Curse of a wet La Nina


Uphill task: Workers taking jungle tree seedlings for replanting.

ALOR SETAR: Millions of jungle tree seedlings to replace those felled by loggers cannot be planted – no thanks to incessant rain from a wet La Nina year that has made the hilly logging trails too slick with mud to be used safely.

“The impact from the delay would be felt a few decades later as precious jungle trees like meranti need tens of years to mature,” said Kedah Timber Association president Amin Mokhtar.

“We haven’t seen a single dry spell, not even during this year’s Chinese New Year season when it would usually be hot and dry. In the hilly jungles, it has been raining almost every day since January in Kedah,” he said.

While licensed loggers had to forgo as much as 70% of their annual allowable cut because it was too wet to fell timber, Amin said more worrying was the backlog in replanting.

“As licensed loggers who practise sustainable logging, replanting is a big task. We have to show audited replanting work as one of our sustainability efforts so that our logs will be acceptable to developed countries such as the European Union, Japan and so on,” he said.Under the tree-tagging system, a hectare of logging compartment must be replanted with about 30 saplings after each completed logging to fulfil licence requirements.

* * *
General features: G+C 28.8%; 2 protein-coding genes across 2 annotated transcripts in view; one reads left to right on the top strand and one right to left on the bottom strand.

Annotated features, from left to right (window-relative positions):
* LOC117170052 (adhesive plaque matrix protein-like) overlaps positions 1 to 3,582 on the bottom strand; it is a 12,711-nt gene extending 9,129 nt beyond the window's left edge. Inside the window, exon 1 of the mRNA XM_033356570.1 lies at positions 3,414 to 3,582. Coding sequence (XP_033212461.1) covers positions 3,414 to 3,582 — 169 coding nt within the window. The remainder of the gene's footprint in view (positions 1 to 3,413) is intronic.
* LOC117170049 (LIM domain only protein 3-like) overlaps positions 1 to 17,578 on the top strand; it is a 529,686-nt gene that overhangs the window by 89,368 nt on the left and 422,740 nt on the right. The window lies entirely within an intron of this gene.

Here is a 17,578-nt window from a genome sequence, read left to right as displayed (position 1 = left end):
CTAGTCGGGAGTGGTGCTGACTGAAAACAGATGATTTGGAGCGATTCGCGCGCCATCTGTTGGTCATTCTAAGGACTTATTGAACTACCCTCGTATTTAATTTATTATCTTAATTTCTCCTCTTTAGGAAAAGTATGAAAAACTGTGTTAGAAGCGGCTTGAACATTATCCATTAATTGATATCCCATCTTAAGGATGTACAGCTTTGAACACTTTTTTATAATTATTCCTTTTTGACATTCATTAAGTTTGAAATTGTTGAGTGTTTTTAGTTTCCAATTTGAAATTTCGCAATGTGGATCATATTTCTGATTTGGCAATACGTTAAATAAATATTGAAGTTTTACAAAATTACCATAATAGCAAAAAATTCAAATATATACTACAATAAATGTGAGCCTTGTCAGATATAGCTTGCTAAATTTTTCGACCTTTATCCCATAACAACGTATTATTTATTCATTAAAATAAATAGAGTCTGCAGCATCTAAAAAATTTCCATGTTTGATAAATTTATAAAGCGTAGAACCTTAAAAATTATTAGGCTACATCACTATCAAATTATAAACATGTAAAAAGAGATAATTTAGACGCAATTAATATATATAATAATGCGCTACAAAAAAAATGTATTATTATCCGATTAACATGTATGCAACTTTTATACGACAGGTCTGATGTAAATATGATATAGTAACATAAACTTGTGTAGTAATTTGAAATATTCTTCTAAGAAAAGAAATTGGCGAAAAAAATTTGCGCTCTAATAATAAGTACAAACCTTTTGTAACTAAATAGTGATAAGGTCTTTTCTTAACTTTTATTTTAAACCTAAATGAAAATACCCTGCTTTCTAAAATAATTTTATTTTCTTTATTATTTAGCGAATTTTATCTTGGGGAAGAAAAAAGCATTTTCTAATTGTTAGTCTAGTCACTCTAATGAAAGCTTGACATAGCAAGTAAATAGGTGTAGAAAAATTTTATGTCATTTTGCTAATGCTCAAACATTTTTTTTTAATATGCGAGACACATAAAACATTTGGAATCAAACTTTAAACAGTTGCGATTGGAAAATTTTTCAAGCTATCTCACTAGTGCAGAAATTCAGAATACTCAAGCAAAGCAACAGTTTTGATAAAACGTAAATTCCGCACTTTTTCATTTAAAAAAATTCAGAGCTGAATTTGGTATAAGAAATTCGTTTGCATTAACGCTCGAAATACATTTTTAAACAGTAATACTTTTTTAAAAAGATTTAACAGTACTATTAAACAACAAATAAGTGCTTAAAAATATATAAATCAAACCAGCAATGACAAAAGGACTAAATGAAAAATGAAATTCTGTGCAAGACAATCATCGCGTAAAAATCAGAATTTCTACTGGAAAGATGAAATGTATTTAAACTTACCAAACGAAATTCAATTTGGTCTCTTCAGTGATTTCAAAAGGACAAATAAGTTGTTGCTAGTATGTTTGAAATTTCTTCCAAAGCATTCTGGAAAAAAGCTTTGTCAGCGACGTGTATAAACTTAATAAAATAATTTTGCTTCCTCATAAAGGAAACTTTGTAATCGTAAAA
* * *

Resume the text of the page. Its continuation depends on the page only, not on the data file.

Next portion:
“The current annual allowable cut for Kedah is 4,200ha. That is 126,000 saplings to be replanted,” he said.

However, there are another 3,500ha of illegally logged jungles in Kedah, which the Forestry Department has to replant with 660 jungle tree seedlings per hectare.

“That is another 2.31 million seedlings. But in the jungle, even a steady drizzle is enough to make logging trails impassable. It then takes days of dry weather for the trails to be usable again,” said Amin.

Licensed loggers, he pointed out, have to observe many rules to ensure jungle resources remain viable in Malaysia.

Trees that produce food for wildlife must never be felled.

Allowed trees are tagged and verified by the authorities before felling, and more loggers are now using a special crane called a log-fisher to pull out felled trees without needless jungle clearing.

Malaysian timber exports rank third in 2020 despite the Covid-19 pandemic, raking in RM22.02bil, after palm oil and rubber.

The trade war between the United States and China, followed by the Ukraine-Russia war, offer big opportunities for Malaysian timber but Amin said the La Nina was spoiling their prospects.

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